Keats’s most famous sonnet, “On First Looking into Chapman’s Homer”, was the result of the poet’s enthusiastic reading of George Chapman’s 1616 English translations of Homer’s epic poetry. Keats and his friend Charles Cowden Clarke spent an evening in October 1816 marvelling over Chapman’s version of famous passages from the Iliad and the Odyssey after having read them only in Alexander Pope’s translations. Just the year before, William Godwin, in his Lives of Edward and John Philips (1815), had praised Chapman’s translations as “more spirited, free, and full of animation and enthusiasm” than Pope’s (244). Years later Clarke recalled that the …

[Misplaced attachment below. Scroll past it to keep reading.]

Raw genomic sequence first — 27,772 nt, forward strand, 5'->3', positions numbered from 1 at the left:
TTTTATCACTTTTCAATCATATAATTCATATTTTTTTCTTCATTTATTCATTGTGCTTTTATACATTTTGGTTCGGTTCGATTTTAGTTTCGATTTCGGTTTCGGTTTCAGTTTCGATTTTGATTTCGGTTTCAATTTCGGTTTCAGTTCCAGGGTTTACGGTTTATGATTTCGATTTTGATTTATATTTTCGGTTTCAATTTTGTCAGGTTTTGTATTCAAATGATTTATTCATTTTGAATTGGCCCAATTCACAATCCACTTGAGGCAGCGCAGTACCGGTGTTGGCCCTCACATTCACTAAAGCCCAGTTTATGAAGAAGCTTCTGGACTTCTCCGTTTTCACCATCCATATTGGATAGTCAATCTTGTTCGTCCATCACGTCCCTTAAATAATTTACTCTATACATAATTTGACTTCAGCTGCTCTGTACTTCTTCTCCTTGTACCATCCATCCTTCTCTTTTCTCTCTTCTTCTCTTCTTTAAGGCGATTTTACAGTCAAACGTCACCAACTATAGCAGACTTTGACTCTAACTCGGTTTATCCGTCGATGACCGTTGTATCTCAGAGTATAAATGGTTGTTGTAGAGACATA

Robinson, Daniel. "On First Looking into Chapman's Homer". The Literary Encyclopedia. First published 23 February 2009; last revised 30 November -1.
[http://www.litencyc.com/php/sworks.php?rec=true&UID=9828, accessed 18 April 2015.]